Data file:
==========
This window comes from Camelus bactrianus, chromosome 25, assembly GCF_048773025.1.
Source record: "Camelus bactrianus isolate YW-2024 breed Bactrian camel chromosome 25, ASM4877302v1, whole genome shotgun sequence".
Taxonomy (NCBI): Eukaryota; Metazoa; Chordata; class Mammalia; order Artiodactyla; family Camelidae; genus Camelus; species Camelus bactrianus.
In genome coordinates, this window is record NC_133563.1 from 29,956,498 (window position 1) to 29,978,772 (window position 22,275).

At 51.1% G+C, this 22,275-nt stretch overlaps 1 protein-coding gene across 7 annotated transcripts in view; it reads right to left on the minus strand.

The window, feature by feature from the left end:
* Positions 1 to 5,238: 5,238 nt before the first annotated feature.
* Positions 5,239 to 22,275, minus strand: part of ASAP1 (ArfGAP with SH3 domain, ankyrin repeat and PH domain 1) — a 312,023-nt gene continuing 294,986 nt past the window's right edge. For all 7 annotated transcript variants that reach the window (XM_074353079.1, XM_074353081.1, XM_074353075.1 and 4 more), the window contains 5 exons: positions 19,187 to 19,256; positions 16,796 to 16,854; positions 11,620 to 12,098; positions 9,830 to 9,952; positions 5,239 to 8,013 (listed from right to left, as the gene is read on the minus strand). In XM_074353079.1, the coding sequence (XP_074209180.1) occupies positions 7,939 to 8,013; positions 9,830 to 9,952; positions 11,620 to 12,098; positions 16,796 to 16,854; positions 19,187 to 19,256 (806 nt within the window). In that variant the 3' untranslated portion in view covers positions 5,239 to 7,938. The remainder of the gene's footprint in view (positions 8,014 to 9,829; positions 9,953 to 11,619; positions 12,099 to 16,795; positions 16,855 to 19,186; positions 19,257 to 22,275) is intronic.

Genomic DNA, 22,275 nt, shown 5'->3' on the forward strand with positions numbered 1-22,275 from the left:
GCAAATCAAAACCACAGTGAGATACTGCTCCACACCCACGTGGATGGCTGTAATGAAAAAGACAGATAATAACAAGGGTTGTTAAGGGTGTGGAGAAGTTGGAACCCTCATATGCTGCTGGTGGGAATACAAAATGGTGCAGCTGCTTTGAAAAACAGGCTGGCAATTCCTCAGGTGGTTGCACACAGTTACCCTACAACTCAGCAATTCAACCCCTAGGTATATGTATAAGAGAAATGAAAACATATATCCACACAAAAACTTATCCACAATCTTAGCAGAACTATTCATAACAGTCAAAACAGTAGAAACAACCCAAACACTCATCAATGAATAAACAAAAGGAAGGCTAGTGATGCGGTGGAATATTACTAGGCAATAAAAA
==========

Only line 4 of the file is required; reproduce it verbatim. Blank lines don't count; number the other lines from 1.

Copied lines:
In genome coordinates, this window is record NC_133563.1 from 29,956,498 (window position 1) to 29,978,772 (window position 22,275).